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“At 23:56 on 23rd October 1963, Zambians rose in reverence of the Union Jack, the de facto national flag of the United Kingdom, for the last time as it lowered, signifying the end of British rule in Zambia.”

― Precious Mwansa-Chisa

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When Tarak Mehta walks into a room passion and pride are hardly the first words that come to mind. Understated, definitely. Determined? As a successful business man it’s hard not to imagine so. But to describe him as having any kind of fire in his belly would be to rather a stretch. A Kitwe man through and through Tarak is very much the embodiment of the zimandola. Laidback and easy going.

That is until he starts talking about futsal…

Futsal is best described as football’s cousin. A close cousin, with an undeniable family resemblance, but admittedly distinct features. Popular in the latin countries of South America and Europe, futsal is the fastest growing indoor sport in the world. Many of the world’s leading club sides have various futsal teams. It is not uncommon for clubs to restrict younger players solely to futsal until they reach a certain age.

Training taking place in the ultra modern Automotive Futsal Arena

However, in much of Africa futsal has not quite caught on as many would have hoped. Whether it’s the requirements for specific infrastructure and equipment, the insufficient marketing of the discipline, or just the stubborn refusal to countenance any change to the much loved beautiful game, numbers and support are not what they should be.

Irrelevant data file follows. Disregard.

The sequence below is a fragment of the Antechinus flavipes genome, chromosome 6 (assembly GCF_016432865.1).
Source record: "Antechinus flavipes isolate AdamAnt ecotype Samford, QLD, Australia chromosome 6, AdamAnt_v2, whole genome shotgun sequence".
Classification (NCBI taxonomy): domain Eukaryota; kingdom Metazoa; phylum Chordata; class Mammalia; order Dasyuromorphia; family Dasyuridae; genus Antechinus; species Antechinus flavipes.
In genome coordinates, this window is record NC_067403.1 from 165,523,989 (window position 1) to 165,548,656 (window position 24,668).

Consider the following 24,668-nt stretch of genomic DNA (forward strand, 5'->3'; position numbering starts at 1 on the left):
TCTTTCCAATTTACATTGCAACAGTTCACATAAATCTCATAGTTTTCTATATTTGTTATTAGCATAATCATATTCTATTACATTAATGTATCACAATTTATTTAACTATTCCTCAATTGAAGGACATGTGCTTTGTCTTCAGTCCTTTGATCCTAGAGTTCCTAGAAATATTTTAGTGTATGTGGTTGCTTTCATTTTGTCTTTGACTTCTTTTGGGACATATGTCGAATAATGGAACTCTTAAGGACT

Tarak first started playing in a futsal social league back in 2007 with a few friends and employees. “It was pretty simple training. Fast paced, five a side. You get some exercise. You get your workout done. That was basically what we did. And that’s how it all started.

“We started a team comprised of about 12 to 14 players. We started off just playing the social league and became more serious about it. Then the league had cups for which they were looking for sponsors. So we started sponsoring the Automotive Cup. We did that for a couple of years with the league that was going on.”

The decision to establish a futsal team for kids was born soon after. “As we progressed we saw there were a lot of kids we could work with. Kids who wanted to play professionally. So we started recruiting players and worked with a few kids we saw had the skills. We engaged a local coach. But the fact is, no one really knew what futsal is.”

The differences between futsal and soccer are few but significant. Traditional soccer is an eleven vs eleven match played over two 45 minute intervals. Futsal however is played over two 20 minute halves. The 45 minutes in soccer are from kick off to the end of the half barring injuries, substitutions or other stoppages. In futsal the clock on runs when the ball is actually in play. Tarak explained further, “Futsal is not as simple as just pass and run. There are four players each side, plus a goalkeeper. There have to be systems in place because there are no specific attackers, and no specific defenders. Everyone is an attacker and everyone is a defender, including the goalkeeper.”